The inimitable Fred Reed spends two weeks in our nation's capital. He analyzes those who live and work there . . . and finds them wanting.
Gangrene of what was once an occasionally honest journalism has certainly occurred. The hostility of the media to Trump was absolute. Having spent decades in the trenches with Washington’s scribblers I am hardly inclined to senior-civics fairy-tale expectations of truth. Still, this was something new. Rachel Maddow, railing against Trump. Some other panel show, railing against Trump. Another called Hardball, railing against Trump. Minor talking heads, headlets if you will, using highly prejudicial wording: Trumps wants to “gut” Obamacare.
It is a lynch mob. In two weeks I saw not the slightest attempt at impartiality.
The customary arrogance of the Beltway Bubble runs strong. The city seems isolated from the rest of existence. It talks to itself about itself and isn’t particularly aware of the rest of the world. (“The Bubble” is shorthand for New York, DC, and Hollywood, the tripartite beating heart of political correctness.)
The city obsesses over twaddle about Russian malignity, over who grabbed whose ass, and transgender bathrooms. I heard nothing of the roiling currents of growth and change in Asia, of the incipient onslaught of new Asian airliners, the BRI, and de-dollarization. The focus on trivia seemed almost adolescent.
A disdain for the rest of the country, nonexistent twenty years ago, now flourishes. It is a virulent snobbishness of class and region. “Flyover land” is the most common name for the rest of America. Hillary made the scorn explicit with her Deplorables, but it shows in casual conversation in which people here speak of Mississippi and Arkansas as “the middle of nowhere.”
This is a different country.
. . .
Washington is fascinated by Washington, by Congress and the Supreme Court and some of the bureaucracy. It has little interest in the rest of the country or the rest of the world. Or knowledge of it. A friend familiar with the Congress bets that ninety percent of the Senate don’t know where Burma is. A member of Congress I know told me of going to Thailand with another member who kept confusing it with Taiwan. This is crazy. But it is Washington.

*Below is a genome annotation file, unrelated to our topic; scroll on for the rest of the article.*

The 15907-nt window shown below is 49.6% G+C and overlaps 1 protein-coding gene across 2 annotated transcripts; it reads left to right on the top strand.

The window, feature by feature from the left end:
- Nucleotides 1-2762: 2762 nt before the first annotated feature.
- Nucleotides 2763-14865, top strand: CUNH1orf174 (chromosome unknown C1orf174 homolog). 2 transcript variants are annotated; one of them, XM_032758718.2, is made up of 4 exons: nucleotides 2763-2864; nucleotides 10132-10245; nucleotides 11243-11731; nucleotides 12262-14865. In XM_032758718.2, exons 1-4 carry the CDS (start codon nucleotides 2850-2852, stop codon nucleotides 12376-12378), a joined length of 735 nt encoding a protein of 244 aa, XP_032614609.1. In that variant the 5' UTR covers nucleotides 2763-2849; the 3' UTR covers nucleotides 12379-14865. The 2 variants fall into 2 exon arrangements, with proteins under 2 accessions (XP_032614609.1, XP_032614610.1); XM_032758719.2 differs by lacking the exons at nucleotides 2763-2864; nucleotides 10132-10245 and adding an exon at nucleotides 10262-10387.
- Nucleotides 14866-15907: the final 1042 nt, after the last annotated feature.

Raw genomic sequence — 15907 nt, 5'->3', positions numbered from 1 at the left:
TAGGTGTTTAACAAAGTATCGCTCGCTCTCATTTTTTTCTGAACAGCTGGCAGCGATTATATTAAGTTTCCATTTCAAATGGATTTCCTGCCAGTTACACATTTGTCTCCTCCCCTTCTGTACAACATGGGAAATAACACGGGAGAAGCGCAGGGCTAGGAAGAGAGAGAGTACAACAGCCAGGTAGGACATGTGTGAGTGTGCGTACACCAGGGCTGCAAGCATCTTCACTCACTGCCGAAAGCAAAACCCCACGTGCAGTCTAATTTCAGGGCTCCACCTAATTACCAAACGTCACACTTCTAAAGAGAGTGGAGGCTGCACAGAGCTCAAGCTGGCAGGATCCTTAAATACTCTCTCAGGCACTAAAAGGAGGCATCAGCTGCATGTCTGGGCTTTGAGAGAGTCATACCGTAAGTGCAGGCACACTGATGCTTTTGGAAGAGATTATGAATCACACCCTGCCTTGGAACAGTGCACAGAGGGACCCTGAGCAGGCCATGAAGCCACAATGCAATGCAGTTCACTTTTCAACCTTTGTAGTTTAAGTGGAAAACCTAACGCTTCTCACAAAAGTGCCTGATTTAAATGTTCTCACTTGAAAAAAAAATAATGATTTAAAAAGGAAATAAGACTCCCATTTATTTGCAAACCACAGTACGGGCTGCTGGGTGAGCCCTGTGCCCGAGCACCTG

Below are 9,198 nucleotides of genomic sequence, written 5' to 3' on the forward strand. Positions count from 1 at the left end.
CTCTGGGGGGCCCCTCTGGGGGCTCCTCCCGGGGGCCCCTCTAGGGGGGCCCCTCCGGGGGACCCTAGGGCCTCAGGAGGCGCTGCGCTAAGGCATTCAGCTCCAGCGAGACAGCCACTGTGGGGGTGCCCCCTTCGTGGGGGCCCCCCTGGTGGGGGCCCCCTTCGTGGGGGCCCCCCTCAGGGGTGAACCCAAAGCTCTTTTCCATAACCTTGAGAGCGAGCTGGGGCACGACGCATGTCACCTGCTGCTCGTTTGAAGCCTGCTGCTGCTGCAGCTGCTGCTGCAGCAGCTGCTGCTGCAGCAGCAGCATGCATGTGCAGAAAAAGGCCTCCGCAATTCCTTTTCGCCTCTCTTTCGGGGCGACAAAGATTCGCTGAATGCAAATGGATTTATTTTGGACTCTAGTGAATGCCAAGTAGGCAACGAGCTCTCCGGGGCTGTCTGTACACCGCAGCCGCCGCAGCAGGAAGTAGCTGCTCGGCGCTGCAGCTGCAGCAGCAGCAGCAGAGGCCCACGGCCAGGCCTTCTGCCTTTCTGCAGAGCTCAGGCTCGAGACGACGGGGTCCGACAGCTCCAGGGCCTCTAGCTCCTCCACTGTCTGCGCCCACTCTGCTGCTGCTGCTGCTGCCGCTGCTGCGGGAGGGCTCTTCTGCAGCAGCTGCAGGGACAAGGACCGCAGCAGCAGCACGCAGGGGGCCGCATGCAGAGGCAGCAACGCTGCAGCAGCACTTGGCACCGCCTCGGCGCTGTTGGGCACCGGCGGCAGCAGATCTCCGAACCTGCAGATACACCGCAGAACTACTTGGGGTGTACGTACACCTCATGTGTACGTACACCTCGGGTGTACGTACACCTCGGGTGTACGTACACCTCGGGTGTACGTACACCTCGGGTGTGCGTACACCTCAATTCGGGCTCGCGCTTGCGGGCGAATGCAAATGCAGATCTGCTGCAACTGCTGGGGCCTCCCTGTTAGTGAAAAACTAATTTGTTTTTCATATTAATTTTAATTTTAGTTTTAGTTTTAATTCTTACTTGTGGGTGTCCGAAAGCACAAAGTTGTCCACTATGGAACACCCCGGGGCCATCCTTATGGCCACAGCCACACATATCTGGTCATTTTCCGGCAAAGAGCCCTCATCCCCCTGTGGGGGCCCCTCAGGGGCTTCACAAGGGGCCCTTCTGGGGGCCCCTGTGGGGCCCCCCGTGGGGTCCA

The city has become a Gotcha polity in which the media look for any actionable “gaffe” as they say, or a “slur,” and then pile on to the malefactor. The preferred sins are racism, sexism, homophobia, anti-Semitism. The miscreant is expected to squirm like a puppy that has wet the rug, apologize profusely, and beg forgiveness. Trump didn’t. It galls the city.
. . .
Finally, methinks the Byzantine Kindergarten has badly underestimated the influence of internet. Among the many intelligent people I know (a fair few, eeeeeek! supporters of trump) the Net has become primary, the media secondary. When the New York Times says something nauseatingly PC, well-informed rebuttals surge across the Web. People on the Net, not constrained by political correctness, can speak of the many topics forbidden in Washington.
There's more at the link.
I'm struck by the resemblance of contemporary Washington D.C., as described by Mr. Reed, to Paris in the period preceding the French Revolution in 1789. It was said by some observers during and immediately following that uprising that the Palace of Versailles, seat of King Louis XVI's government, was a "glass house" or a "hothouse", filled with its own concerns, governing an imaginary country that it had concocted for itself in its own collective imagination, but bearing little relation to the real France outside its gardens and hedges, or the needs of its people. The Court was so out of touch with reality that the uproar in the Estates General caught it off-guard. It lost control of events, and never managed to regain it.
I was even more forcibly reminded of that resemblance by newly-elected Senator Mitt Romney's comments about President Trump in the Washington Post a few days ago. The Senator seems to be completely out of touch with the mood of much of the country outside the political and financial elites within which he's moved and lived all his life. His concerns are not those of Mr. and Mrs. Average American. He's an American aristocrat, an enormously wealthy man who's always moved in the circles of Wall Street and Big Business. His views represent them, not the man in the street, and I daresay much of his work in the Senate will be on their behalf, rather than for the people who elected him. I can't help comparing him to the hapless Calonne in pre-revolutionary France.
More and more, I get the feeling that events are overtaking our political class. They're fiddling while Rome burns. Our economy (as we'll discuss later this morning) is in anything but good shape, but neither major political party seems interested in that reality, or in doing anything constructive about it. They're too busy arguing among themselves, and dividing the spoils of power in Washington. Trouble is, unless they start paying attention to reality, those spoils may not be worth having . . .